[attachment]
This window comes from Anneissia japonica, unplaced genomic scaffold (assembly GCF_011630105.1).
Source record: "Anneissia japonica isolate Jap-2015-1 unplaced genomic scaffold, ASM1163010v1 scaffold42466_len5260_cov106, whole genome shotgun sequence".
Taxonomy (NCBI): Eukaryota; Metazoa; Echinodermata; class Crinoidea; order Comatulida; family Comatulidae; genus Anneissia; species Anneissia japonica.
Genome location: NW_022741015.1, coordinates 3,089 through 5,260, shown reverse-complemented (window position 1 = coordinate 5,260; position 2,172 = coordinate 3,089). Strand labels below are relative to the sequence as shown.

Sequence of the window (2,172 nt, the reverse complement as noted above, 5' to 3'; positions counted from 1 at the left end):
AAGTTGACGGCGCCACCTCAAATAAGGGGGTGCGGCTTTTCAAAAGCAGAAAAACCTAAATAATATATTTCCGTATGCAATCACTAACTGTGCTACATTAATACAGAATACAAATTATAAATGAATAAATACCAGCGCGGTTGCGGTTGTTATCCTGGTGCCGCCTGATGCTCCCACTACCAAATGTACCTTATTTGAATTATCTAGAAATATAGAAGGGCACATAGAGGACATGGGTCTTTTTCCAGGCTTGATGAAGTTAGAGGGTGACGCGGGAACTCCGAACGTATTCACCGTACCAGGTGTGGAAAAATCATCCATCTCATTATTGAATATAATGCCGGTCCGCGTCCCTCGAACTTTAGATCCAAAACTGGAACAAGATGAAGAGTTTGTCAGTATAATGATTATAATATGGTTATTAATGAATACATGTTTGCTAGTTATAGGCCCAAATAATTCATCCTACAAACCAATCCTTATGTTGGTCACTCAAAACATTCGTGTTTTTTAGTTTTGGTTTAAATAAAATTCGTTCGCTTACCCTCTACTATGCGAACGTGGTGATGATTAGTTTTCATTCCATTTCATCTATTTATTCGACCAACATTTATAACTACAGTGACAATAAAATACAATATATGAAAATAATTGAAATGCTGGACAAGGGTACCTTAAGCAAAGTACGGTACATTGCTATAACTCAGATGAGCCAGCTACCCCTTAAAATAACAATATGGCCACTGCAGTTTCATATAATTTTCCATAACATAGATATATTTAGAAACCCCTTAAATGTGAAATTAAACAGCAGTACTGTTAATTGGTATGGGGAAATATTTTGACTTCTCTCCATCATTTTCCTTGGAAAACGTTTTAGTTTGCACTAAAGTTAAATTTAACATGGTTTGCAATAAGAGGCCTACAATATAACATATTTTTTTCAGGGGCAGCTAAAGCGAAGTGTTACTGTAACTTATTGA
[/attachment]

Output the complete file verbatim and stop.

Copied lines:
This window comes from Anneissia japonica, unplaced genomic scaffold (assembly GCF_011630105.1).
Source record: "Anneissia japonica isolate Jap-2015-1 unplaced genomic scaffold, ASM1163010v1 scaffold42466_len5260_cov106, whole genome shotgun sequence".
Taxonomy (NCBI): Eukaryota; Metazoa; Echinodermata; class Crinoidea; order Comatulida; family Comatulidae; genus Anneissia; species Anneissia japonica.
Genome location: NW_022741015.1, coordinates 3,089 through 5,260, shown reverse-complemented (window position 1 = coordinate 5,260; position 2,172 = coordinate 3,089). Strand labels below are relative to the sequence as shown.

Sequence of the window (2,172 nt, the reverse complement as noted above, 5' to 3'; positions counted from 1 at the left end):
AAGTTGACGGCGCCACCTCAAATAAGGGGGTGCGGCTTTTCAAAAGCAGAAAAACCTAAATAATATATTTCCGTATGCAATCACTAACTGTGCTACATTAATACAGAATACAAATTATAAATGAATAAATACCAGCGCGGTTGCGGTTGTTATCCTGGTGCCGCCTGATGCTCCCACTACCAAATGTACCTTATTTGAATTATCTAGAAATATAGAAGGGCACATAGAGGACATGGGTCTTTTTCCAGGCTTGATGAAGTTAGAGGGTGACGCGGGAACTCCGAACGTATTCACCGTACCAGGTGTGGAAAAATCATCCATCTCATTATTGAATATAATGCCGGTCCGCGTCCCTCGAACTTTAGATCCAAAACTGGAACAAGATGAAGAGTTTGTCAGTATAATGATTATAATATGGTTATTAATGAATACATGTTTGCTAGTTATAGGCCCAAATAATTCATCCTACAAACCAATCCTTATGTTGGTCACTCAAAACATTCGTGTTTTTTAGTTTTGGTTTAAATAAAATTCGTTCGCTTACCCTCTACTATGCGAACGTGGTGATGATTAGTTTTCATTCCATTTCATCTATTTATTCGACCAACATTTATAACTACAGTGACAATAAAATACAATATATGAAAATAATTGAAATGCTGGACAAGGGTACCTTAAGCAAAGTACGGTACATTGCTATAACTCAGATGAGCCAGCTACCCCTTAAAATAACAATATGGCCACTGCAGTTTCATATAATTTTCCATAACATAGATATATTTAGAAACCCCTTAAATGTGAAATTAAACAGCAGTACTGTTAATTGGTATGGGGAAATATTTTGACTTCTCTCCATCATTTTCCTTGGAAAACGTTTTAGTTTGCACTAAAGTTAAATTTAACATGGTTTGCAATAAGAGGCCTACAATATAACATATTTTTTTCAGGGGCAGCTAAAGCGAAGTGTTACTGTAACTTATTGA